Starting in the 1990s, the NSA attached labels to three kinds of cyberoperations—computer network defense, computer network attack, and computer network exploitation. The difference between CND and CNA was clear; the wildcard was CNE—defined, literally, as operations that exploit vulnerabilities. CNE operations could be defensive (probing an enemy’s network to see if an attack is in the making or just to see how the network functions) or offensive (probing the network to prepare the battleground for an attack).
The technology for CNE and CNA is the same; the operations look the same; they, in fact, are the same, except the CNA requires just one more step—the attack itself, which can be carried out in lightning speed.

More than 20 nations now have armies with cyberwar units, and a growing number of them are hacking into foreign infrastructures. They may do this to steal industrial secrets, probe for soft spots, prepare for an attack, or simply test their capabilities. In the eyes of their opponent, motives hardly matter, as the ability to accomplish one of those goals can swiftly segue into another.

Cyberteams are hacking into critical infrastructures in the United States more frequently than was once the case. Robert M. Lee, a former NSA official who is now the founding CEO of Dragos, an industrial cybersecurity firm, says that, until recently, maybe one team was spotted inside some critical infrastructure in the course of a year. In 2017, he said, five different teams were spotted, successfully hacking into “dozens or hundreds” of targets.

If hackers are now more easily detected, can they just be kicked out of the network? It’s not so simple, especially if the hacker is sophisticated. When Adm. Mike Rogers, now the NSA director, ran the Navy’s Fleet Cyber Command at the start of the decade, a serious virus was infecting vast swaths of U.S. Navy networks, and it took months for even this elite squad of hackers and counter-hackers to track, trace, and evict the intruder. Private companies and public utilities have far fewer resources at hand.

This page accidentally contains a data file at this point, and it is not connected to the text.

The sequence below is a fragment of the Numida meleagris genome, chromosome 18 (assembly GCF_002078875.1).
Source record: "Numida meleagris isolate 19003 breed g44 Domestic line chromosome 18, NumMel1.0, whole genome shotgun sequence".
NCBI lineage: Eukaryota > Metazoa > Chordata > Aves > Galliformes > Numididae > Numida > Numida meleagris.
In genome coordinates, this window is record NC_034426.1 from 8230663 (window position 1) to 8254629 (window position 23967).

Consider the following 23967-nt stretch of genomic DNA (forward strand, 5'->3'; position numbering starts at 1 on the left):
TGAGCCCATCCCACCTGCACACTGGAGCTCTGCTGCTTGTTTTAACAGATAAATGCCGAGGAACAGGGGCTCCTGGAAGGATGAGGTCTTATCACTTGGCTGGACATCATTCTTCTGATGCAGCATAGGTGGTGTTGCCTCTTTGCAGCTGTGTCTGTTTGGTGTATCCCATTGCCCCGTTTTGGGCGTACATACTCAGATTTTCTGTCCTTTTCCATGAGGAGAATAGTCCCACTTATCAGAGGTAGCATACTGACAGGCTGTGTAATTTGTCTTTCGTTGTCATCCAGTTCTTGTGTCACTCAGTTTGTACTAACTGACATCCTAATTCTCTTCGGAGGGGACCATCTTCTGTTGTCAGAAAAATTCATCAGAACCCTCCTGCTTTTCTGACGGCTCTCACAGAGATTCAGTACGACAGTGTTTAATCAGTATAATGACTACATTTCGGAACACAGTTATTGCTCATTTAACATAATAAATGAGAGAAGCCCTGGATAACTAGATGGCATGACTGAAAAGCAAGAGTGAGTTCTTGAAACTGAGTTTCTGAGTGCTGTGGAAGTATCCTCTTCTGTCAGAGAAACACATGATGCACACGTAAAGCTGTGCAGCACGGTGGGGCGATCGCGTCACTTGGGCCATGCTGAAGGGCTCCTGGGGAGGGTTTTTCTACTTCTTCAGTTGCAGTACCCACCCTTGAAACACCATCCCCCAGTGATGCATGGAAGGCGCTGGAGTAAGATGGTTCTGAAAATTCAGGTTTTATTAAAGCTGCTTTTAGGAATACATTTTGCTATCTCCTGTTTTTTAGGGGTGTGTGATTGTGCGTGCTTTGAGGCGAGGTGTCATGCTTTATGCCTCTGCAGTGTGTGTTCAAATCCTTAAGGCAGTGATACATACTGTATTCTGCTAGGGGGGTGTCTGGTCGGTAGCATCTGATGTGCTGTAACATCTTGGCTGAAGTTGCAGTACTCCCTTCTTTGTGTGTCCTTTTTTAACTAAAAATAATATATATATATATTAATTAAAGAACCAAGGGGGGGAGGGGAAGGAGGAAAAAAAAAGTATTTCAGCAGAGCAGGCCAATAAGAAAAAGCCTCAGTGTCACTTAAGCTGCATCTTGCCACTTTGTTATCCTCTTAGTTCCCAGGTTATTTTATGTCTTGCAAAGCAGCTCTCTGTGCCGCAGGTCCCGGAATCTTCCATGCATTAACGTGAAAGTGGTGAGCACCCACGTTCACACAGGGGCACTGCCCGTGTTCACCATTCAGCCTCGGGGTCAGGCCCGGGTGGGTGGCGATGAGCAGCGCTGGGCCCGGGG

Even if a hacker could easily be kicked out, it might not be a good idea. Jake Williams, a former NSA operator and now principal of Rendition Infosec, a cybersecurity firm, says, “Nation-states have multiple CNE tools. They don’t know which one you’ve caught, but if you kick it out, they do know. They’ll then deploy new tools that you might not know about, and you’ll lose the ability to track them.”

So, what should we do? Is there anything we can do? Life would be less convenient, but much more secure, if the industrial executives of the 1990s had taken note of the official warnings and not hooked the heartbeat of their operations to the internet. The same impulse has infected the U.S. military. In every war game that tests the vulnerability of some unit’s computerized command-control system, the intruder always gets in.

As with other forms of warfare, a strategy of deterrence can keep an attacker at bay. For a country to be deterred from launching an attack, its leaders have to know what consequences they might face. One reason no leaders have fired a nuclear weapon in anger since 1945 is that they fear the object of the attack—or its nuclear-armed ally—will retaliate in kind. Maybe they don’t entirely believe the retaliation would happen, but they’ve heard the threat uttered so many times, they at least have to weigh the risks very carefully.

But nobody has ever defined what deterrence means in cyberwar. One break we’ve had in the past decade or so is that other countries, notably Russia and China, have steadily copied our mistake of putting critical infrastructures online; as a result, a state of mutual deterrence (if you attack us, we’ll attack you) has naturally evolved. But beyond that, our political and military leaders haven’t done much systematic thinking.

Nobody knows what consequences they might face from a major cyberattack. As for minor cyberattacks, they happen every day, at no cost, and no one has ever defined the line between major and minor attacks, a fact that might tempt some to take bigger risks than they might otherwise. If someone launches a cyber attack on a bank, is it the government’s responsibility to retaliate? What about an attack on six banks or on two small power plants?

More could be done to protect critical infrastructure from cyberattacks, but a purely defensive approach has its limits. Above all else, the government needs to formulate a strategy for cyberdeterrence—a statement of what it would do in response to which kinds of attacks. A group of strategists managed to come up with a statement just months after Hiroshima, and the military created programs to put the strategy into place in the next few years. Twenty years after the Marsh Commission report, a dozen years after the Aurora Generator Test and Stuxnet, we still haven’t taken that first step.